Aboriginals in Australia
ASIA--PACIFIC, 5 Dec 2011
Aboriginals in Australia, a little-known story.
In 1901, Australia was declared a Federation and the Constitution came into force of the British Commonwealth of Nations, which ignores in its core values the rights of Aboriginals, the indigenous inhabitants of the island, very often called an island-continent.
Since 1788, British colonization looted the land of those who over thousands of years were distributed in more than 400 peoples or tribes that lived as hunters and gatherers, without writing their own history, transmission was based on oral history and culture.
The arrival of settlers throughout the eighteenth century marginalized indigenous peoples. Being located in inhospitable regions of the vast territory in Australia brought down the figure of nearly one million Aboriginal to less than 200,000.
Some historians like Henry Reynolds point out that the violent deaths with land dispossession, disease and hunger are estimated between 15,000 and 20,000. Others estimate that between 1788 and 1990, the Aboriginal population was reduced by almost 90 percent.
Currently less than half of the 400 indigenous peoples survived, with examples of absolute extinction as occurred in Tasmania, one of the current Australian states.
The few documents confirm that in the so-called Black War, from 1830, more than six thousand of the Palawah originating group were massacred and the last survivor, Truganini, died in 1876.
George Robinson, an advocate of Aboriginal rights, has brought such data and described the genocide committed by the colonists on the island.
In 2008 alone, the Australian authorities recognized these “excesses” and asked forgiveness for “snatching their land.”
CONSTANT FIGHT FOR RIGHTS
Relegated to the most distant corners from the island continent, the Aboriginals have maintained a hard struggle against the colonialists, with figures and leaders like Pemulway, Yagan and Windrayne, considered the first heroes.
In a constant fight for their rights, the Australian indigenous inhabitants were only able to improve their living conditions from the 1940s in some reserves. They managed to legalize their electoral votes and formed various social organizations such as Survival and the League for the Advancement of Aboriginals.
However, since the early twentieth century, they remained largely marginalized in reserves, controlled in their movements and guaranteed to work on farms, but without receiving wages.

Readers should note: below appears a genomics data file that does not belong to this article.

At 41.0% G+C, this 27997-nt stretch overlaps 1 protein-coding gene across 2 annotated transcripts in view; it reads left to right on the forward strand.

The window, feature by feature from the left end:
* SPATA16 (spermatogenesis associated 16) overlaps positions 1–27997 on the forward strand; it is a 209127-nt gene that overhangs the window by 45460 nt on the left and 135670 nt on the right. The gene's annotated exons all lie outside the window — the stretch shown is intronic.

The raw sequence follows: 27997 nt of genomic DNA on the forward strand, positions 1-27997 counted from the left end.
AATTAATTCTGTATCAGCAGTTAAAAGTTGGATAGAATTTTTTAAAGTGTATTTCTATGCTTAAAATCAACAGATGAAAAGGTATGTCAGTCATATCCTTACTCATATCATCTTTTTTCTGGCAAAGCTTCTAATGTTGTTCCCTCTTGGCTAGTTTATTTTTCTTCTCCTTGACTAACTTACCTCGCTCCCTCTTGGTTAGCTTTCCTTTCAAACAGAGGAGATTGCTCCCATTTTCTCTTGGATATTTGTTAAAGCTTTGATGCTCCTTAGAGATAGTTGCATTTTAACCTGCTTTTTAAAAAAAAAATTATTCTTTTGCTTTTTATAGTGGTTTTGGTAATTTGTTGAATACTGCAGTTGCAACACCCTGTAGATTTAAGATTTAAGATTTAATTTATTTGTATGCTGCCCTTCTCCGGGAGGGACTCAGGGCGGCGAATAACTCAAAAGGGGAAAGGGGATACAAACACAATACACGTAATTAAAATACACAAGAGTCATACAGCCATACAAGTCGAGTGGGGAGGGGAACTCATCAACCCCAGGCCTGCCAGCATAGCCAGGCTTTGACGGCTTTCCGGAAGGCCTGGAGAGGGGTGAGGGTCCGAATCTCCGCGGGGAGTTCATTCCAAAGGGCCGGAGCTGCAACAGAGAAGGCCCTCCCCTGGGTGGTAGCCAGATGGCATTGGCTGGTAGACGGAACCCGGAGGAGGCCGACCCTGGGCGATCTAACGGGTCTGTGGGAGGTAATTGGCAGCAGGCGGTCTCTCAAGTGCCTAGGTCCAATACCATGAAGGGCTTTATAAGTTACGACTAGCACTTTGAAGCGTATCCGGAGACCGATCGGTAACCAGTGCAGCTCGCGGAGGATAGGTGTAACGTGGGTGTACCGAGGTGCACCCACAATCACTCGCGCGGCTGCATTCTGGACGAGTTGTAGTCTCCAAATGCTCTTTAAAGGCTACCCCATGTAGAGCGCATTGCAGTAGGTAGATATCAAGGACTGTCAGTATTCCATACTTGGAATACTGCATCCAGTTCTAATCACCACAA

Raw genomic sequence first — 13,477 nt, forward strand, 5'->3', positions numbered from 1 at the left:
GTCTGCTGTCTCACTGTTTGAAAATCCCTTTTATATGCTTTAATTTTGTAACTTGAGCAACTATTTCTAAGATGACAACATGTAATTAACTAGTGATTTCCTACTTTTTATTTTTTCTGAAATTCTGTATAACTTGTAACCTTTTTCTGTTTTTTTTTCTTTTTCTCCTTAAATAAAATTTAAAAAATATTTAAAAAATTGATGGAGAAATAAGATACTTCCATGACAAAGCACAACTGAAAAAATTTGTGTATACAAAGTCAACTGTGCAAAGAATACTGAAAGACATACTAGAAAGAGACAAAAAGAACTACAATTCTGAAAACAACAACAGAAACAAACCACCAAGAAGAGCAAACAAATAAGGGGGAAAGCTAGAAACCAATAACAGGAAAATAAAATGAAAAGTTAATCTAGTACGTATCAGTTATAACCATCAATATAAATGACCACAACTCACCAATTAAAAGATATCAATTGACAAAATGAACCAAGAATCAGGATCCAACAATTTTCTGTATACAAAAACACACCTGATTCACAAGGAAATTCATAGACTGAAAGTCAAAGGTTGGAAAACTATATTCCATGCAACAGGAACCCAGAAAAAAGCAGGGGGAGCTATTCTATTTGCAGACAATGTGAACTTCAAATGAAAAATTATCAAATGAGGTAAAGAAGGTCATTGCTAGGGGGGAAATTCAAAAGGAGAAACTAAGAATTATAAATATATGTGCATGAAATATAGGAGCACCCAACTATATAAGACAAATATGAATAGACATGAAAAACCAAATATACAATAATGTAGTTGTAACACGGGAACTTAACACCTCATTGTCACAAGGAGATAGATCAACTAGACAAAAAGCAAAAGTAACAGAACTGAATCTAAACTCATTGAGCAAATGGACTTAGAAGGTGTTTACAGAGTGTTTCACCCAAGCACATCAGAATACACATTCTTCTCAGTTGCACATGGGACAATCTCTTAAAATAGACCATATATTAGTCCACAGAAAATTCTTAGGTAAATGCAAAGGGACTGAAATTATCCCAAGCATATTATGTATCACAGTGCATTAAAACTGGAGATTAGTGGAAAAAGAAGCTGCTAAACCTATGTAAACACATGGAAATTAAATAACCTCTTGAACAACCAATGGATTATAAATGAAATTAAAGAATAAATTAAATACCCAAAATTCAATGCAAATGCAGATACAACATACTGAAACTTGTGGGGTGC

The lack of documentation that illustrates such data, the “secrets” guarded officially, does not allow accurate assessment of the life expectancies of Aboriginals, their lack of access to health care and levels of social participation.
So much drama has been accumulated, exposed and included in the present cinematography and Australian literature, which led in 2001, to Prime Minister John Howard proposing a Motion of Reconciliation to the Parliament.
Described in the text is “the abuse of the Aboriginals was the darkest chapter in Australian history.”
Since then, some conditions have changed, particularly the social in some ways.
At least 32 percent of Australian Aboriginals live in major cities, but the rest remain in a difficult situation in continental regions, insular territories and deserted regions of the interior.
Updated figures estimate that about 400,000 of the heirs of indigenous peoples are mostly racially mixed and have barely preserved their traditional culture and history.
Australian Aboriginals, almost unknown on the worldwide level, cling to one of their few symbols: the yidaki, a kind of trumpet made of wood, used for internationally famous interpretations of rock, pop and jazz.
They have, the experts say, the pride of not having completely disappeared despite genocide at the hands of British colonialism.
Translated from the Portuguese by Lisa Karpova.
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